I don’t think so.  But it really doesn’t matter.  Because someday my children will have children of their own, and they’ll finally understand what a gum wrapper on a mousepad can do to a mother on a ledge.  And they’ll either laugh at the memories of their Mad Mom or remain scarred for life.

I’m crossing my fingers for the laughing.

Far from trivial.

Last night, sleep would not come.  I took a melatonin. I turned on the fan. Growing desperate, I even started reading the Old Testament.  But I was anxious and awake, and in the wee hours of the morning I finally realized that I would not rest until I admitted to my faithfuls the real reason I quit blogging over the summer.  I told you I had been too busy, but that is not entirely true.  The truth is, I quit blogging this summer for one reason and one reason only:  to work on my Trivial Pursuit Skillz.  I use a capital S for Skillz and a z to finish it off because I believe skills of the Trivial Pursuit variety deserve a sassier title than your everyday ho-hum skills of, say, conducting a symphony or performing heart surgery.  In my family, Trivial Pursuit Skillz are the currency used for purchasing power, prestige and (most importantly) bragging rights over your fellow citizen.  In my family, forget becoming valedictorian or making the basket at the buzzer.  The real question is:  can you win at Triv?  Can you prove that you know absolutely everything about absolutely nothing?  This summer, I was reminded of what that answer is, and has always been, for me:  um, no.

In July, my younger sister came to visit and every night that she was here, we four siblings and our parents sat around the Trivial Pursuit board, revisiting the ritual of our childhood.  I’ve always considered myself a somewhat well-read, relatively aware person, but alas:  I stink at this game.  Playing Trivial Pursuit with my family is almost as bad as playing Settlers of Catan with my husband, except that with my family, I can’t pout and make them sleep on the couch.  (I tried that once with my father.  It was awkward for both of us.)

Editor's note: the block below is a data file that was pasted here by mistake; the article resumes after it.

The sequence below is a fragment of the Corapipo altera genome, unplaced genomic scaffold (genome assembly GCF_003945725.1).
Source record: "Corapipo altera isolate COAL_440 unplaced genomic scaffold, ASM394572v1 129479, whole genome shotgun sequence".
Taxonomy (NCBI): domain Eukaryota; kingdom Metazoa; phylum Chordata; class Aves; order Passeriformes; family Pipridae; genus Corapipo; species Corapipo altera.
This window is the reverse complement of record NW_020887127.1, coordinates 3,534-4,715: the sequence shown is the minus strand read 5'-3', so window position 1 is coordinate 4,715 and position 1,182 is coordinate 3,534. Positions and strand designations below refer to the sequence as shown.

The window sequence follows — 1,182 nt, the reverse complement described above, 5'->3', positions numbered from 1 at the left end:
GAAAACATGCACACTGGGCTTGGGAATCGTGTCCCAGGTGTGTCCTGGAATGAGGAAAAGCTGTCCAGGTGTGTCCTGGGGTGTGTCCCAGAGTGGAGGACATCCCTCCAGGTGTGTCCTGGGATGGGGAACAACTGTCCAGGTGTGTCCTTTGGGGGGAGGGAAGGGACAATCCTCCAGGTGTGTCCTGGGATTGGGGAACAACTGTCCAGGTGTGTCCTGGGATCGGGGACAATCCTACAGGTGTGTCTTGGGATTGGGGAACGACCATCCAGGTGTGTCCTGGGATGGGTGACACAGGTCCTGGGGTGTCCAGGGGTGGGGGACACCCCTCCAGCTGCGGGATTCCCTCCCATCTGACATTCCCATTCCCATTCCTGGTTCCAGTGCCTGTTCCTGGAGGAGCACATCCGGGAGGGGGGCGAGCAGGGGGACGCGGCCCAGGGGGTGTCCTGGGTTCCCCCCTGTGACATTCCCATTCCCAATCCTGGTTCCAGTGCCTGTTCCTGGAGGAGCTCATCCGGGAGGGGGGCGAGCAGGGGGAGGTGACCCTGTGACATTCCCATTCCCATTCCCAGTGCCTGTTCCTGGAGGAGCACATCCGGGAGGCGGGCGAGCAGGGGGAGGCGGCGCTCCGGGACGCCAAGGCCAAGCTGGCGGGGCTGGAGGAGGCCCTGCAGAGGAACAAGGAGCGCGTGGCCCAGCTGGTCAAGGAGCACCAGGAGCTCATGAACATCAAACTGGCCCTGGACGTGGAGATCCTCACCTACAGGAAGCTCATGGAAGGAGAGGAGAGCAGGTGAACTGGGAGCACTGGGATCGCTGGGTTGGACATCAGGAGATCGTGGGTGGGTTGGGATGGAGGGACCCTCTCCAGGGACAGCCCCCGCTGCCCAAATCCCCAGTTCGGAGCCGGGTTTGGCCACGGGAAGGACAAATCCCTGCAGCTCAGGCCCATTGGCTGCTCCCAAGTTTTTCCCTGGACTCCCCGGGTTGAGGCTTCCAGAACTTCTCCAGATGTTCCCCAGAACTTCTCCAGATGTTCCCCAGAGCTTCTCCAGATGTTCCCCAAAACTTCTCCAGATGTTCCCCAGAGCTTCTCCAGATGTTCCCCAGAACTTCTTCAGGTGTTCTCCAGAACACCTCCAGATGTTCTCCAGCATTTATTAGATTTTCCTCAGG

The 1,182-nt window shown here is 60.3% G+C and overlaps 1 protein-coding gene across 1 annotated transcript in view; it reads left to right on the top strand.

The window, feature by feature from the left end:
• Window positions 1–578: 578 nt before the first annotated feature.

I don’t know politics (they’re all Cold War questions–I’m too young), sports (I’m too disinterested), or even pop culture (I’m too geeky.)  I don’t really know geography (too ignorant) and to be honest, I don’t even know what Science and Nature is.  (I don’t think anybody knows.  If you know, will you tell me?)  In fact, it turns out that despite my feeble attempts at reading and writing, I really don’t know much about anything at all.  But I believe myself to be  a hardworking, proactive person, so what I want to know is this:  Where is my representation on the Triv board?  Where are the questions to reflect my talents and interests?  Where is the category for reading Anita Shreve novels?  Or pinning pound cakes on my This Looks Yumalicious! board?  Where is the category for finally learning how to operate my thermostat, or repainting my hallway, or completing an entire month’s worth of grocery shopping–at Winco, no less–at eleven o’clock on a Saturday night?  Where is the category for diapering my dog and singing at my scout meeting and napping with my sick daughter on the couch?  (It was a selfless act.  Really.)

Where, I ask the Great Triv Board in the Sky, is the category for moms?

I know that sounds a bit sexist, suggesting that we mothers possess only menial skills rather than the intellectual capacity that a game like Trivial Pursuit requires.  I didn’t mean it that way, honest.  I just meant that, lately, it’s easier for my fingers to physically punch the keys on this keyboard than it is for my brain to create the ideas to be punched.  If only I could punch someone else’s ideas; I’d be so good at it.  Wait, there’s a word for that:  plagiarism.  Where is the category for plagiarism?  When is it my turn?